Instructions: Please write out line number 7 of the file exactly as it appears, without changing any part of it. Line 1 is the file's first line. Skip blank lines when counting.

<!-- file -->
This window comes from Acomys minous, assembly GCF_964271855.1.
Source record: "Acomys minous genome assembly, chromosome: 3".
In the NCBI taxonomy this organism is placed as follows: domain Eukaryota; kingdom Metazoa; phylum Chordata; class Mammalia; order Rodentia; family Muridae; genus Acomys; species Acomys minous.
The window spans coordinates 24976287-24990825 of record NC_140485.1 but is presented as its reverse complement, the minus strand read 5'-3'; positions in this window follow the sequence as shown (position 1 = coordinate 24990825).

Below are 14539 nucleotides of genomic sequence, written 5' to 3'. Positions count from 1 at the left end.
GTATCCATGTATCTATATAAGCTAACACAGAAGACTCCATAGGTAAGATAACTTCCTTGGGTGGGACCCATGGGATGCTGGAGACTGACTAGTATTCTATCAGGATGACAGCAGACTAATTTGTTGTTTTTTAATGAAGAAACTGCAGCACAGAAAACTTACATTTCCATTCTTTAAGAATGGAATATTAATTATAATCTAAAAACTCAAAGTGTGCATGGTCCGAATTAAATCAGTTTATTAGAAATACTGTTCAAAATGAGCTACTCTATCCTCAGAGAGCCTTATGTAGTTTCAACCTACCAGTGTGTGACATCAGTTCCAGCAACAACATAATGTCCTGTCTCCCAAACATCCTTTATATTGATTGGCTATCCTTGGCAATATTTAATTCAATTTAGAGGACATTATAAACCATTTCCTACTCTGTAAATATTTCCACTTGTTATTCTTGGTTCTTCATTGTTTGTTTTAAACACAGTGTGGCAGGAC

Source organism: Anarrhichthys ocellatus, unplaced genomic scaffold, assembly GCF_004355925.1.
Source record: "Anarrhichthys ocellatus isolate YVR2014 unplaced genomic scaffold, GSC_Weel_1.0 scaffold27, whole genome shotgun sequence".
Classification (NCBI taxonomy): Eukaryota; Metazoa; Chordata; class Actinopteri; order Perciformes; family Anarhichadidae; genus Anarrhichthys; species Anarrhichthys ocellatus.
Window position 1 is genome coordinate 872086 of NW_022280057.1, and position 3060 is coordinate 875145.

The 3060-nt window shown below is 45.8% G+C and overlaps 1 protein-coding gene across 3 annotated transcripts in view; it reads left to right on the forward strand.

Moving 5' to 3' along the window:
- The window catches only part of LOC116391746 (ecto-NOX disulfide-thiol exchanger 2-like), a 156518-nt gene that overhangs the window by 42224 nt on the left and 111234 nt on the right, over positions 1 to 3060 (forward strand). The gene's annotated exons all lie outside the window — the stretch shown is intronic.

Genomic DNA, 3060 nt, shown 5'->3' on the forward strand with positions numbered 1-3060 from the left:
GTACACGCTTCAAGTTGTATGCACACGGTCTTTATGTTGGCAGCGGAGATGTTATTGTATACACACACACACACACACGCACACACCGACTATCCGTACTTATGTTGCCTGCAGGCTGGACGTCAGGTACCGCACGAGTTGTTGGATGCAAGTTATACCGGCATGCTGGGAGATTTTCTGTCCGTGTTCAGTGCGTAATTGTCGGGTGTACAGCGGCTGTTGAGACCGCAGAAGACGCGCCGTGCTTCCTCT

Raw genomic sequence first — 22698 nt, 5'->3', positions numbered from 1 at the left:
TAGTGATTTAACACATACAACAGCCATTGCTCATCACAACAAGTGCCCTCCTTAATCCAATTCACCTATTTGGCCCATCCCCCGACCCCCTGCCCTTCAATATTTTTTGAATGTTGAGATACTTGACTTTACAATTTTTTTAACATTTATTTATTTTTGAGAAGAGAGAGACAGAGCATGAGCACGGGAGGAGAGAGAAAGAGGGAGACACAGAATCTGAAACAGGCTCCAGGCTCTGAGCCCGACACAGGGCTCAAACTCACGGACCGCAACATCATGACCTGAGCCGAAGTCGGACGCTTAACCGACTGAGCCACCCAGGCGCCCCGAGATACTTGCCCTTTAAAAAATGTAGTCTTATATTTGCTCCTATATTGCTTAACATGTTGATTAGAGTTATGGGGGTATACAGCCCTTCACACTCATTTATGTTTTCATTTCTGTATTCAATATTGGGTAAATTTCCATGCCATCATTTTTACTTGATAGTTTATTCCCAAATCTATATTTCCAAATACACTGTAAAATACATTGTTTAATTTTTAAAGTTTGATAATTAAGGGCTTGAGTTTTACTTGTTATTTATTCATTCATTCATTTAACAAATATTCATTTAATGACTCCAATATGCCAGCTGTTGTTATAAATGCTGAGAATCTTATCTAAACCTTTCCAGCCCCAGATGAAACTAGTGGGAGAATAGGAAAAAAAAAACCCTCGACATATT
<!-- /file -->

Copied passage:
Source organism: Anarrhichthys ocellatus, unplaced genomic scaffold, assembly GCF_004355925.1.